Many Hungarian men have mustaches that border Bullwinkle or old-school-comic-cool, but not every day can be Halloween. Well, maybe it can, but this man’s stache is big without being too big. This is one of the reasons he always wins. Remember, it is not how big or long your stache is, but how well groomed it is and how well it suits you as demonstrated by the Hungarian Mustache Champion.

Q: Did your father or mother have a mustache?
A: My father grew mustaches, goatees and beards when we used to go on family vacations, but never rode a stache to freedom like some of us from the old world. Although, I do remember being a kid and raising money for the American Heart Association. I used to participate in a program called Jump For Heart, not stache for cash.

I was a little boy at the ripe old age of eight or nine. He use to work for Bear Stearns and I recall going around his office pitching all the brokers on the charity, because I wanted the remote control car, video games, and pizza party for my class that came with raising the most money for the charity. I was always one who did things for the right reasons. ;) Anyway, it was there that I encountered my first white platinum handle bar mustache. I could barely speak when I saw it.

I walked into the office of this broker, he may have even been a partner and I forgot my whole pitch. He has the second nicest stache I have ever seen. I forgot my pitch and that is when I fell into the web of facial hair fashion. It is a day I will never forget. It was the day I saw a grayscale Imperial Mustache in it’s natural habitat.

Q: If you could tell the young people something about the experience of growing a mustache, what would you tell them?
A: Go to your local mustache dealership and see if there is a mustache that is right for you. Mustaches are not for everyone and should not be used without a permit in the state of California. You’re a man, start looking like one. Wear your stache and wear it with dignity. It is not a piece of hipster-cred that you use to score cool points; although, you will get a lot.

It is something that takes commitment and requires maintenance, patience and care. A truly well grown and groomed mustache is not for fad-fed fake and bake fashionistas, for by the time you are half way there, the trend is over and you can’t wear your new chartreuse spandex with red sequin ticker symbols on it, for every good style-o-phile knows that it will clash with the stache.

Q: Were you honored to be part of the U.S. team at the World Beard & Mustache Championships this year?
A: I represented my country proudly. Even in the U.K., Americans are not well-liked. Before the championships, during the parade of facial hair factions people from atop of buildings threw a light assortment of vegetables and other lovely treats at the American flag holders.

I was on a mission of diplomacy for my country. Our country is that of many colors, peoples and opinions and it is important that we can show our differences in a respectful way. We need all the p.r. we can get and on all fronts. So, I did my part to the best of my ability.

Q: How has the experience shaped your worldview?
A: My world view is constantly being reshaped, but meeting so many genuine people from all over the world that share a similar pride in their manhood, culture and their facial hair was a lovely thing. Even when there were language barriers and we could not totally understand each other, we still found ways of communicating. It was a meeting of the staches, but not in the romantic sense. Well, at least not for me. I can’t speak for all staches of nations. I am only one Champion.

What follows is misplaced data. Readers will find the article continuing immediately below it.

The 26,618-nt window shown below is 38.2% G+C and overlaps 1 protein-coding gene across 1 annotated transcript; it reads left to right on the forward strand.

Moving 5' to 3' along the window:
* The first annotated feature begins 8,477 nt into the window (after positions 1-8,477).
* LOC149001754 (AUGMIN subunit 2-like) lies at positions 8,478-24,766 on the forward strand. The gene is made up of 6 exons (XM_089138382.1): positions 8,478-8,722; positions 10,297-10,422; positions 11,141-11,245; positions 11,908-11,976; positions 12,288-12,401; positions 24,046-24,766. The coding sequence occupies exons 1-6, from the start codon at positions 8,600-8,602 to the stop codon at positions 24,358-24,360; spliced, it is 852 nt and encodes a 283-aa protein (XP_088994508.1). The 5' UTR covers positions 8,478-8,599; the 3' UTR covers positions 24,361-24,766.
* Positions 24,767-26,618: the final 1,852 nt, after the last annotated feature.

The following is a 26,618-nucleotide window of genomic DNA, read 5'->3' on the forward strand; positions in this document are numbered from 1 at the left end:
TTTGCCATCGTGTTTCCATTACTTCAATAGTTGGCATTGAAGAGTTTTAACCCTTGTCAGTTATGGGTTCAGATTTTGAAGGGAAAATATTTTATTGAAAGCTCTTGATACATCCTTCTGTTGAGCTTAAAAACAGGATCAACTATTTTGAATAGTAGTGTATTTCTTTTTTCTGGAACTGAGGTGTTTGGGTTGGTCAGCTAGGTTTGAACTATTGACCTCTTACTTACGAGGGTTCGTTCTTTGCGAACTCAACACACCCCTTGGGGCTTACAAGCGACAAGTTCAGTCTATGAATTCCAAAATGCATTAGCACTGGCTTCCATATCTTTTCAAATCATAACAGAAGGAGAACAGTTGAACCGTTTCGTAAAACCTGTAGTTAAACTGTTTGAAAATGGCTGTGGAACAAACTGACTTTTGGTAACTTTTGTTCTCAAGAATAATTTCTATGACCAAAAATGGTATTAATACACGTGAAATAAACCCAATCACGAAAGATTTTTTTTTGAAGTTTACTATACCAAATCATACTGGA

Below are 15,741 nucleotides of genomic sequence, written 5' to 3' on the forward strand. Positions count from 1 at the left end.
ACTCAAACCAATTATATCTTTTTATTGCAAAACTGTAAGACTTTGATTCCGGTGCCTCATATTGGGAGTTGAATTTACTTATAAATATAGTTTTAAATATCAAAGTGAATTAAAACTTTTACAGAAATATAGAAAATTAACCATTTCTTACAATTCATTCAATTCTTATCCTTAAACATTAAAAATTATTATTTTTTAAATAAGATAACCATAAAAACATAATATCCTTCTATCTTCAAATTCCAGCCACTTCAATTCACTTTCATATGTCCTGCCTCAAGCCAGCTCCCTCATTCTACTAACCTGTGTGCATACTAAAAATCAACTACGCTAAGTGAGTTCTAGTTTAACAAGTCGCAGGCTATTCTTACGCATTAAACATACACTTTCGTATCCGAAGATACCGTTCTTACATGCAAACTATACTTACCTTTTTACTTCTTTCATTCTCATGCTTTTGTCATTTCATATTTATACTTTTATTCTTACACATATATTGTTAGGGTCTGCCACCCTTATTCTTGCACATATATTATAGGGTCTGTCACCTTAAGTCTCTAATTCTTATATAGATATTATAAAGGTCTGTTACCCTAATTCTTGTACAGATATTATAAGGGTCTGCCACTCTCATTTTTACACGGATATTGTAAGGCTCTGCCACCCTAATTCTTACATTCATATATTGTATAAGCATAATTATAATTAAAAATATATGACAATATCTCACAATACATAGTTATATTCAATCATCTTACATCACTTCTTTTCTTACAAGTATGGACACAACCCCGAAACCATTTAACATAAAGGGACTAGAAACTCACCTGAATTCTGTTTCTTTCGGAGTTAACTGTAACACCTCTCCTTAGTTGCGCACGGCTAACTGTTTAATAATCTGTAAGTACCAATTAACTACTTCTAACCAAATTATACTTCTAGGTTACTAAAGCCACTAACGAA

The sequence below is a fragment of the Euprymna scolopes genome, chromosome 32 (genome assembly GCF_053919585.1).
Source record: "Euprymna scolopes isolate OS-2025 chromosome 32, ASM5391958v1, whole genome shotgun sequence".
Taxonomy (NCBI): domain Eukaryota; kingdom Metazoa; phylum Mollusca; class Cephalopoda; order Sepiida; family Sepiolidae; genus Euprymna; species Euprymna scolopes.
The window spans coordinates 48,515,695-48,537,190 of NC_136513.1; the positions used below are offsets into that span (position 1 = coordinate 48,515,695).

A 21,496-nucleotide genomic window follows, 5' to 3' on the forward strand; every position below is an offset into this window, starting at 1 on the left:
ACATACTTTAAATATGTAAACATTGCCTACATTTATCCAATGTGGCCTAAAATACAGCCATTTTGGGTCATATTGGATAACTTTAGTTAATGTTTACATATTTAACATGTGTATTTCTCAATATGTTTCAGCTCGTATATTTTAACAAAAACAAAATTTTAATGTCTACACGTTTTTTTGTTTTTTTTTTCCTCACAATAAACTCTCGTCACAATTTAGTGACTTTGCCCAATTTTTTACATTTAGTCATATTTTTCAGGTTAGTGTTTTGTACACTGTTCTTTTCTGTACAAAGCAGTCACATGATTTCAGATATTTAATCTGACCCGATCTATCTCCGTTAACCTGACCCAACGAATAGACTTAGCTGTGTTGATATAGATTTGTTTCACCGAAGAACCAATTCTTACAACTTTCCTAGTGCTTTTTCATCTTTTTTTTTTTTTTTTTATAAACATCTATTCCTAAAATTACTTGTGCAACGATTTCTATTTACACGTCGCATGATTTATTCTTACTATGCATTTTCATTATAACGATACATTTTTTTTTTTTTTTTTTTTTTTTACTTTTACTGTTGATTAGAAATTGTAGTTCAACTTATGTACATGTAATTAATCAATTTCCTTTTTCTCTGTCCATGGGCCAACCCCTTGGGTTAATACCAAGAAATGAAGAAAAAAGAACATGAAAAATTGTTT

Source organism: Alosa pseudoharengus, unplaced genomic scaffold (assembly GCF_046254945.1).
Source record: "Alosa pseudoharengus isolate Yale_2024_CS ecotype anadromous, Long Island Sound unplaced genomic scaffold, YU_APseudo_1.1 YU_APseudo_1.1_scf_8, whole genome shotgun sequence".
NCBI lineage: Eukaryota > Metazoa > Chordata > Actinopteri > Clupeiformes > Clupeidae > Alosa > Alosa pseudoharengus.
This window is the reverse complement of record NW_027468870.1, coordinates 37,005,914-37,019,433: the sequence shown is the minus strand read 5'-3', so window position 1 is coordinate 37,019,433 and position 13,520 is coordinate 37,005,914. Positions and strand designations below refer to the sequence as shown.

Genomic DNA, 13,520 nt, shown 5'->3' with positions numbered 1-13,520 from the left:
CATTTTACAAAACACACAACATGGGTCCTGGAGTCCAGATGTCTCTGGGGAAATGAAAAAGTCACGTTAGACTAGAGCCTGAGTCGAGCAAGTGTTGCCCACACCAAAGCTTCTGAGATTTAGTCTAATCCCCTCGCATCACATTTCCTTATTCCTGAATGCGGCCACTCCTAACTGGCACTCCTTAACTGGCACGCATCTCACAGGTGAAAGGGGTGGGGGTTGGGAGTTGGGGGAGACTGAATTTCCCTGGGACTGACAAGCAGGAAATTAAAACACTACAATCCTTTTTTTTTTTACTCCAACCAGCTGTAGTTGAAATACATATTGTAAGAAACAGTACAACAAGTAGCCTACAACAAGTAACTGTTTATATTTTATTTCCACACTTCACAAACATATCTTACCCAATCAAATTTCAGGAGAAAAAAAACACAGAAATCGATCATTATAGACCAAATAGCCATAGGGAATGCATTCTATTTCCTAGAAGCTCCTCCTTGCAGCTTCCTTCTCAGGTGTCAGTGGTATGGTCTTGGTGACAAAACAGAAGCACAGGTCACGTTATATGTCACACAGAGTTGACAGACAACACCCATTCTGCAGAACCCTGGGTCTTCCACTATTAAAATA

Q: You have your own clothing line with partner Ashley Hester called “Alexander Antoinette.” Tell us how you shape an outfit to suit a mustache appropriately?
A: An outfit is a lot like a mustache in the sense that it should fit the person. A stache is like an accessory and once grown, one may not be able to wear the same styles of clothing that they maybe previously wore without there being a clash or looking too costumy and not in a good way. As a man lost in antiquity that also takes his cues from many decades in the 20th century, it was a difficult task. I am El Conquistador. I am a American and I am me, so this was a difficult task.

I can’t speak for others, because my outfit was an amalgamation of influences tweeded in a bowl of elegantly wasted pasts. I am one, who looks forward to the past. In an interview with Time and the BBC, I described my couture creation as “Southern Civil War Vermeer meets Rajestani Rock N Roll Eleganza.” In order to find or design an outfit that fits your stache, one must dig through the past and present to find inspiration. Even if one only sees things that they don’t like, it is ok, because this is an important part in shaping one’s taste.

A lot of people from Marc Jacobs to many of The World Beard and Mustache competitors draw from a heritage or uniform that they relate to either visually, culturally or both and use that as a base for their creation. They then start the customizing, personalization or ornamentation process and obviously, do so while wearing their outfit.

The only advice I can say, is be imaginative and tasteful. I love spinal tap, but if the World Beard and Mustache Championships turns into something like that, then it will lose the charm and authenticity that makes it such an interesting and odd, yet beautiful festival and culture of celebratory people.

Q: You are also a musician. Tell us how your music is shaped, if at all, by your facial hair?
A: I am a Conquistador. My facial hair is part of my visual identity. I wear myself inside out. Should we choose to use it articulately and well, personal adornment is a mode of communication and form of expression.

My stache like many others is rebellion without noise or words. The modern world is obsessed with youth and the male idea of aesthetic beauty is not one of a man, but a boy. I am a man and I am proud to be a man and proud to have conquered puberty. This is one way I can express that idea.

I, like many others consciously and unconsciously are challenging convention, because we do not agree with it. It is great to be young, but it is also a special thing to reach manhood and it is something that should be embraced not denied, or something to be ashamed of. We are men and we are proud.

My music is that of a living thing, but it is more than just melody and words. It is something that is meant to emote, inspire, challenge, amuse and uplift and this visual representation of my inner-self is another component of my music. All of these forms of expression overflow into one another forming the sea of Conquistador.